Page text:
Kami Sutton, 26, who you met last week, has been waiting for a heart transplant for five years. But surgeons at Seattle Children’s and University of Washington Medical Center (UWMC) are now preparing to perform a difficult surgery that could greatly improve her quality of life and may even eliminate her need for a transplant. It’s possible for the first time ever, thanks to a new, realistic heart model created with 3-D printing.
Living with an irregular heart
Sutton was born with her heart positioned backwards and on the opposite side of her chest. Since then, she has undergone 19 surgeries to help her existing heart keep her alive. Finding a heart for her is particularly challenging because each surgery has caused her to build up antibodies against donor tissue, so any donor heart must be a perfect match. Additionally, Sutton is just 4 feet 7 inches tall and weighs only 70 pounds, so will require a child-sized heart.
In the meantime, Sutton is in heart failure. Her heart currently functions with a single-lead pacemaker so that electricity passes from the right side of the muscle to the left. Unfortunately, this causes a delay between Sutton’s ventricles so they beat out of sync, which makes her lose significant heart function.
“I try not to let my heart stop me from doing anything,” Sutton said. “But I’m always short of breath. I struggle to walk a block and a half to my bus stop each day and I have never been able to participate in sports, other than bowling.”
Her surgeons believe that implanting a bi-ventricular pacemaker would get Sutton’s ventricles beating in sync. The procedure could significantly improve Sutton’s quality of life and may even eliminate her need for a transplant, but they aren’t sure how to perform the surgery on a heart as unique as Sutton’s.
“Kami’s heart is truly one-of-a-kind,” said Dr. Stephen Seslar, a congenital heart disease specialist and electrophysiologist at Seattle Children’s and UWMC. “Operating on her without understanding the anatomy of her heart better could be very dangerous.”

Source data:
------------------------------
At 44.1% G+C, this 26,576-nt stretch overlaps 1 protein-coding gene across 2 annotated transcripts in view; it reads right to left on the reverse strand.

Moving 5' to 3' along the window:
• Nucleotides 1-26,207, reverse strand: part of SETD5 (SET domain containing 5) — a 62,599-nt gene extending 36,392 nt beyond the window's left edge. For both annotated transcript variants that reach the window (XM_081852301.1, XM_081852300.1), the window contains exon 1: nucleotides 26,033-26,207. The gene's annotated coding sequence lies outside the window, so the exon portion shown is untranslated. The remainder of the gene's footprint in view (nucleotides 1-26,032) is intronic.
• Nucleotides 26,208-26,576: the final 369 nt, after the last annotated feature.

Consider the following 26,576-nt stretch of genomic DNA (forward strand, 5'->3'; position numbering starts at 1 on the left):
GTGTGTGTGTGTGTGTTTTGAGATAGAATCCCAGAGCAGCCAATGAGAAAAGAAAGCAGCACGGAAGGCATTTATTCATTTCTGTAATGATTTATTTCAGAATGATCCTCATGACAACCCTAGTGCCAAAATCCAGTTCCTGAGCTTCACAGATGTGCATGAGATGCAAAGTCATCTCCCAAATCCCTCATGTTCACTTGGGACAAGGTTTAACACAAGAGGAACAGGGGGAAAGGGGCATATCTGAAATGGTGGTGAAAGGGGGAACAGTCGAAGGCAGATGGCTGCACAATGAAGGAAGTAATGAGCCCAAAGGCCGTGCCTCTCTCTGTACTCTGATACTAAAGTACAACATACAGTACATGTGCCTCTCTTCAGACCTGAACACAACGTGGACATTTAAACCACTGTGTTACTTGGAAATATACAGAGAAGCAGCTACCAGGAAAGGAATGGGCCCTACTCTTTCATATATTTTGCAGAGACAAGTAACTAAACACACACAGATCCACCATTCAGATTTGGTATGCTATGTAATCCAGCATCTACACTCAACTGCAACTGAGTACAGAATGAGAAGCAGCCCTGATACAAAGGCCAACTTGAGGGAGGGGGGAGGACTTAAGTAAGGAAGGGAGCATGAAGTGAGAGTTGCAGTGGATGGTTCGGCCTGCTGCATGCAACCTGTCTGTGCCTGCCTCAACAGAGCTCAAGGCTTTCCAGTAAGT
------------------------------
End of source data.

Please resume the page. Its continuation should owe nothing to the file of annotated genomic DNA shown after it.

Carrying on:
Creating a realistic model
Seslar began searching for a way to create a more realistic heart model five years ago so that surgeons could better learn to manipulate catheters around human hearts before performing the procedure on a patient.
“Practice makes perfect,” Seslar said. “The more a surgeon can practice before treating patients, the safer these procedures are.”
In 2010, Seslar began collaborating with Tom Burke, a Seattle materials engineer with a 3-D printer, to develop the HeartMAP™ Simulator. Using MRI or CT scans, the HeartMAP™ Simulator is printed as an exact replicate of a patient’s heart, down to the millimeter.
While other heart models have been created using 3-D printing, the HeartMAP™ Simulator is unique in that its proprietary-secret model material, in its sixth iteration, is palpably similar to heart tissue.
“Our first attempts produced stiff models that did not feel like human hearts,” Seslar said. “This model is soft and wet like a real heart inside a person. This creates a very different and more realistic experience for the surgeon. We know ahead of time where to maneuver, it allows us to develop a game plan and potentially reduce the surgery time.”
The model can be created in under three weeks and costs less than $750 in materials.
“Not only is our model accurate, but it can feasibly be produced,” Seslar said.
Replicating unique hearts
Seslar recognized that the HeartMAP™ Simulator could be modeled after typical or irregular hearts, allowing surgeons to realistically simulate procedures on patients with incredibly unique anatomies – like Sutton.
Now, Seslar is using a HeartMAP™ Simulator replica of Sutton’s heart to see how he might surgically place a double-lead pacemaker.
“I am proud to be one of the first to benefit from this research,” Sutton said. “I’ve always said Seattle Children’s is a miracle hospital, and this just proves it even further. Some day, it won’t take 19 operations to fix a heart like mine, and I will be a part of the research that makes that possible.”
Learn more about Sutton’s story and the HeartMAP™ Simulatorthat was featured in KING 5 Children’s HealthLink Special “Pushing Limits, Saving Lives.”